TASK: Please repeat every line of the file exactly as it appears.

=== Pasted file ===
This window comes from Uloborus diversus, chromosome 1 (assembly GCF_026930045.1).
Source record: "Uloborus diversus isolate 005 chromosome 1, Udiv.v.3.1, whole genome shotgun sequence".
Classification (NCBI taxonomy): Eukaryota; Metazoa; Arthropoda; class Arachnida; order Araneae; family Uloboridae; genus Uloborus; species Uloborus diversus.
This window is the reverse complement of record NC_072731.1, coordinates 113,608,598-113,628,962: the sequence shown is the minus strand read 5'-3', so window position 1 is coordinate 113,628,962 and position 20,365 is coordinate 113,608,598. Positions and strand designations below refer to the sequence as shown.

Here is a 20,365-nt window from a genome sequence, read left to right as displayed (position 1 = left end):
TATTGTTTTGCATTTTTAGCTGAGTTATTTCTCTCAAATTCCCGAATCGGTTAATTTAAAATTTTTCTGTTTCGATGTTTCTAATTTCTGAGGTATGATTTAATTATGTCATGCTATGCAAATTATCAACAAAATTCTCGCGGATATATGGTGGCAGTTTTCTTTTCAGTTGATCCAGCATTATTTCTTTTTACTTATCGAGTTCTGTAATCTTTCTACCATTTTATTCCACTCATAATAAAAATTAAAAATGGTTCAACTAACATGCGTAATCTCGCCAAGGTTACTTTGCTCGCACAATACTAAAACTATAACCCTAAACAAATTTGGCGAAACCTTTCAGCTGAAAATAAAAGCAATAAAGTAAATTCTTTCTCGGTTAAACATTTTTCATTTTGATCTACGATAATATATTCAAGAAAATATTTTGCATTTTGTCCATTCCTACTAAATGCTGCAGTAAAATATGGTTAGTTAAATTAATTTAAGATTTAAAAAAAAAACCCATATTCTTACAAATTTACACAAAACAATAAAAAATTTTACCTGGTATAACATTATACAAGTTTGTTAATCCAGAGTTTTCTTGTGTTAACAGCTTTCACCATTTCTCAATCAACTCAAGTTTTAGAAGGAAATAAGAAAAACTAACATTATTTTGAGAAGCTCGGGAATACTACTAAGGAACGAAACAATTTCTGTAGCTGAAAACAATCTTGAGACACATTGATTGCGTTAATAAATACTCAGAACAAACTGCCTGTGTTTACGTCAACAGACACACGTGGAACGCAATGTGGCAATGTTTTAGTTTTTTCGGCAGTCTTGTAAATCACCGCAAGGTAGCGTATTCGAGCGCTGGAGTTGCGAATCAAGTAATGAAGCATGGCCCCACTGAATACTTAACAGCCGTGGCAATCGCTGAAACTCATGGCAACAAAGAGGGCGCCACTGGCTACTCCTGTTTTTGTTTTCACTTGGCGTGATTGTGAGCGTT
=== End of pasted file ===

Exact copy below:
This window comes from Uloborus diversus, chromosome 1 (assembly GCF_026930045.1).
Source record: "Uloborus diversus isolate 005 chromosome 1, Udiv.v.3.1, whole genome shotgun sequence".
Classification (NCBI taxonomy): Eukaryota; Metazoa; Arthropoda; class Arachnida; order Araneae; family Uloboridae; genus Uloborus; species Uloborus diversus.
This window is the reverse complement of record NC_072731.1, coordinates 113,608,598-113,628,962: the sequence shown is the minus strand read 5'-3', so window position 1 is coordinate 113,628,962 and position 20,365 is coordinate 113,608,598. Positions and strand designations below refer to the sequence as shown.

Here is a 20,365-nt window from a genome sequence, read left to right as displayed (position 1 = left end):
TATTGTTTTGCATTTTTAGCTGAGTTATTTCTCTCAAATTCCCGAATCGGTTAATTTAAAATTTTTCTGTTTCGATGTTTCTAATTTCTGAGGTATGATTTAATTATGTCATGCTATGCAAATTATCAACAAAATTCTCGCGGATATATGGTGGCAGTTTTCTTTTCAGTTGATCCAGCATTATTTCTTTTTACTTATCGAGTTCTGTAATCTTTCTACCATTTTATTCCACTCATAATAAAAATTAAAAATGGTTCAACTAACATGCGTAATCTCGCCAAGGTTACTTTGCTCGCACAATACTAAAACTATAACCCTAAACAAATTTGGCGAAACCTTTCAGCTGAAAATAAAAGCAATAAAGTAAATTCTTTCTCGGTTAAACATTTTTCATTTTGATCTACGATAATATATTCAAGAAAATATTTTGCATTTTGTCCATTCCTACTAAATGCTGCAGTAAAATATGGTTAGTTAAATTAATTTAAGATTTAAAAAAAAAACCCATATTCTTACAAATTTACACAAAACAATAAAAAATTTTACCTGGTATAACATTATACAAGTTTGTTAATCCAGAGTTTTCTTGTGTTAACAGCTTTCACCATTTCTCAATCAACTCAAGTTTTAGAAGGAAATAAGAAAAACTAACATTATTTTGAGAAGCTCGGGAATACTACTAAGGAACGAAACAATTTCTGTAGCTGAAAACAATCTTGAGACACATTGATTGCGTTAATAAATACTCAGAACAAACTGCCTGTGTTTACGTCAACAGACACACGTGGAACGCAATGTGGCAATGTTTTAGTTTTTTCGGCAGTCTTGTAAATCACCGCAAGGTAGCGTATTCGAGCGCTGGAGTTGCGAATCAAGTAATGAAGCATGGCCCCACTGAATACTTAACAGCCGTGGCAATCGCTGAAACTCATGGCAACAAAGAGGGCGCCACTGGCTACTCCTGTTTTTGTTTTCACTTGGCGTGATTGTGAGCGTT